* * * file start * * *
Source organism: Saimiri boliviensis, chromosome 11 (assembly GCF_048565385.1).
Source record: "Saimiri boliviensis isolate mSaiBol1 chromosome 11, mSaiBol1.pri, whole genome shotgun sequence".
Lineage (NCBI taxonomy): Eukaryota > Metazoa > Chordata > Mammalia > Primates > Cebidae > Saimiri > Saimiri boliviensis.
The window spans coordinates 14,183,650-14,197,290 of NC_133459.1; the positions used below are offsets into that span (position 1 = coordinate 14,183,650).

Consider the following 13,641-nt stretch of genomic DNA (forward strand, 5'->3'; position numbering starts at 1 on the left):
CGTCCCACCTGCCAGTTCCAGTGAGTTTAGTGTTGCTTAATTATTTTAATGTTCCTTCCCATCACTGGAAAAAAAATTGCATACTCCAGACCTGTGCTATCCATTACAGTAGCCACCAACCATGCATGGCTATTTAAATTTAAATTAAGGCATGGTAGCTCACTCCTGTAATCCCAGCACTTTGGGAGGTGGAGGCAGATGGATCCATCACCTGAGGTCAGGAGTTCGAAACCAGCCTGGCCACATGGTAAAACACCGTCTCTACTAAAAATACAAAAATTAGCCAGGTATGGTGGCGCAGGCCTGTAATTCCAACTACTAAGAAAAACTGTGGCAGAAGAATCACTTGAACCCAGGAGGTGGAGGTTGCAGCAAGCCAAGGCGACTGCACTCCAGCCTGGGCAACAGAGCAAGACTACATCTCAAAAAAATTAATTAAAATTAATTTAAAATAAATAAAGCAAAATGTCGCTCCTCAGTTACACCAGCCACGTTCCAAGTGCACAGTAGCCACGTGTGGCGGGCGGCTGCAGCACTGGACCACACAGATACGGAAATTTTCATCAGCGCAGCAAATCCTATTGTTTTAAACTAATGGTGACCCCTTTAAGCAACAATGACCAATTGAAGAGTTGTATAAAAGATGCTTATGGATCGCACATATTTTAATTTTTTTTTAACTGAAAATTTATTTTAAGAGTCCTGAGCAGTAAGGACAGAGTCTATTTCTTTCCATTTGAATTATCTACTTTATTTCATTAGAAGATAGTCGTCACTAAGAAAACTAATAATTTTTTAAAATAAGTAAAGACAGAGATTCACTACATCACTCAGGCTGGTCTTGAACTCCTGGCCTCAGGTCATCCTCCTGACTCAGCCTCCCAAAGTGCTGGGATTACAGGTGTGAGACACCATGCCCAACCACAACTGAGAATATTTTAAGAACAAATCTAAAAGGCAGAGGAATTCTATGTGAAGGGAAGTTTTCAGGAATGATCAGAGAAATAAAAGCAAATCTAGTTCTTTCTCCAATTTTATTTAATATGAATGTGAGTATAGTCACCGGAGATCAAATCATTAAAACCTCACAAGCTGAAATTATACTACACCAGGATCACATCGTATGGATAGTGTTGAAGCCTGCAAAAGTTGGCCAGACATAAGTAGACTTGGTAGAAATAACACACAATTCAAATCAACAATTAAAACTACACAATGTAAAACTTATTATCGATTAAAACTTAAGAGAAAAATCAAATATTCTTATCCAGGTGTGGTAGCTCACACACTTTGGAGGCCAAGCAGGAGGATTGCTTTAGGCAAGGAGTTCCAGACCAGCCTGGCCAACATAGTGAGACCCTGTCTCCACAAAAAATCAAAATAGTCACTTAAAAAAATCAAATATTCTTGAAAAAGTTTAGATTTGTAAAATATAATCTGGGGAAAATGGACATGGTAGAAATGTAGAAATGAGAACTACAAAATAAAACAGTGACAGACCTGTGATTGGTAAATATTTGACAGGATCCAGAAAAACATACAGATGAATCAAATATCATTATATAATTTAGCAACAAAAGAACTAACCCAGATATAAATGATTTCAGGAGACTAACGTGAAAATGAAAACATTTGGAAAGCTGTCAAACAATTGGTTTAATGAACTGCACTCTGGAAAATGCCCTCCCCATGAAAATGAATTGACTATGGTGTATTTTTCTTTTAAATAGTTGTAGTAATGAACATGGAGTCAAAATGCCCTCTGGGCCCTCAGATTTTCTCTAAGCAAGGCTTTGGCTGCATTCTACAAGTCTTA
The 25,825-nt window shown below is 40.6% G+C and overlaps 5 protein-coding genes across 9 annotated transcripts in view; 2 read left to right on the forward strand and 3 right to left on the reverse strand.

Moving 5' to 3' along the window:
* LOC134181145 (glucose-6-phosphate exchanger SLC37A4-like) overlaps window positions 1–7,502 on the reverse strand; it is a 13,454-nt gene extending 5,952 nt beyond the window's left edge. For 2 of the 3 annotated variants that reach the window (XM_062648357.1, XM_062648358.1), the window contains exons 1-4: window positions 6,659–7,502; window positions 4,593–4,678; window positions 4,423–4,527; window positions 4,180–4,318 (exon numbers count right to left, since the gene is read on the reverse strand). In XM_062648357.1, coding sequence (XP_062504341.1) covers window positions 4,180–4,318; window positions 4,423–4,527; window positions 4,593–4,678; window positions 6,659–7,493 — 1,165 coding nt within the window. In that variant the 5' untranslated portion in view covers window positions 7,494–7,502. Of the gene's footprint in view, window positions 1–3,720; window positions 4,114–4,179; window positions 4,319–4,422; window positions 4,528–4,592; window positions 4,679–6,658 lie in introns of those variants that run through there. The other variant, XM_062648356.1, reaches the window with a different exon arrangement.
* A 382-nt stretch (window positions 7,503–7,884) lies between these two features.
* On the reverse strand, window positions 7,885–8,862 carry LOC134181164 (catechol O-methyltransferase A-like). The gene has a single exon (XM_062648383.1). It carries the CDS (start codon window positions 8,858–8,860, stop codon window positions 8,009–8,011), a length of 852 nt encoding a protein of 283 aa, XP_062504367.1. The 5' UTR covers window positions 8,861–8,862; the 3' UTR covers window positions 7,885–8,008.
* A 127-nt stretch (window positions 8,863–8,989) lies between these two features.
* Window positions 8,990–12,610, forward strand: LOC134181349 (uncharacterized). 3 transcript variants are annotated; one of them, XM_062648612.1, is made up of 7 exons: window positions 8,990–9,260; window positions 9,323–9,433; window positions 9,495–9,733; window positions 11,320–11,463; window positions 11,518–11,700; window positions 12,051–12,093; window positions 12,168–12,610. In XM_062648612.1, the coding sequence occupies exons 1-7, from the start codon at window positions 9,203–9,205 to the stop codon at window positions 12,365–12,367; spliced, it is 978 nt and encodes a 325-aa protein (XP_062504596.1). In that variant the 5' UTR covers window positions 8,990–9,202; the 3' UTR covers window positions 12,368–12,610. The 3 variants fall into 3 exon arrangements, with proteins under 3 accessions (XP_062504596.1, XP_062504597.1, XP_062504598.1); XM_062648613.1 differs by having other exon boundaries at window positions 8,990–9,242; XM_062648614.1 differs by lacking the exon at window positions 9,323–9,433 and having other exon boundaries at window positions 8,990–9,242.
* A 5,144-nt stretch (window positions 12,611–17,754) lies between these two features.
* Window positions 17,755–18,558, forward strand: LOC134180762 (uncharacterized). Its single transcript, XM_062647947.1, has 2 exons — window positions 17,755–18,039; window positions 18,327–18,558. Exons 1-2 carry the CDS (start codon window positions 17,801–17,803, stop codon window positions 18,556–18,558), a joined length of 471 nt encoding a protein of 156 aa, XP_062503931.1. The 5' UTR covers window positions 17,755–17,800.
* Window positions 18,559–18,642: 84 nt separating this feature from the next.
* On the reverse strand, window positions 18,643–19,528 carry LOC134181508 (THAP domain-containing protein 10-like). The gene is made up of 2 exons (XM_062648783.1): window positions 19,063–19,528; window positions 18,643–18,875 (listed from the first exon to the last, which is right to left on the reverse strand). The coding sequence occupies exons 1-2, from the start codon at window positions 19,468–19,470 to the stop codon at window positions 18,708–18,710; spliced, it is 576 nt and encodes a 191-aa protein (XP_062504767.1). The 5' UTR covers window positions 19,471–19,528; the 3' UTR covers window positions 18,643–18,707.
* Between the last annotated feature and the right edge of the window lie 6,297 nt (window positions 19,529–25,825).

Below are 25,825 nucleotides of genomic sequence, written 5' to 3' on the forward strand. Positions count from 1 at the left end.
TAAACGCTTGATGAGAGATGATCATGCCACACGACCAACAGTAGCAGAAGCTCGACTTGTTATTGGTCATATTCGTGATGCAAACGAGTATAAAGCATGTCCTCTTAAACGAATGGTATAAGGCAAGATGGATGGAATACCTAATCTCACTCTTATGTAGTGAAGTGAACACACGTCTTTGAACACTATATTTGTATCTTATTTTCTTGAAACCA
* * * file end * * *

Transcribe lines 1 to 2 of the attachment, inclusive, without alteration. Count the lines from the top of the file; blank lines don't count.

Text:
Source organism: Saimiri boliviensis, chromosome 11 (assembly GCF_048565385.1).
Source record: "Saimiri boliviensis isolate mSaiBol1 chromosome 11, mSaiBol1.pri, whole genome shotgun sequence".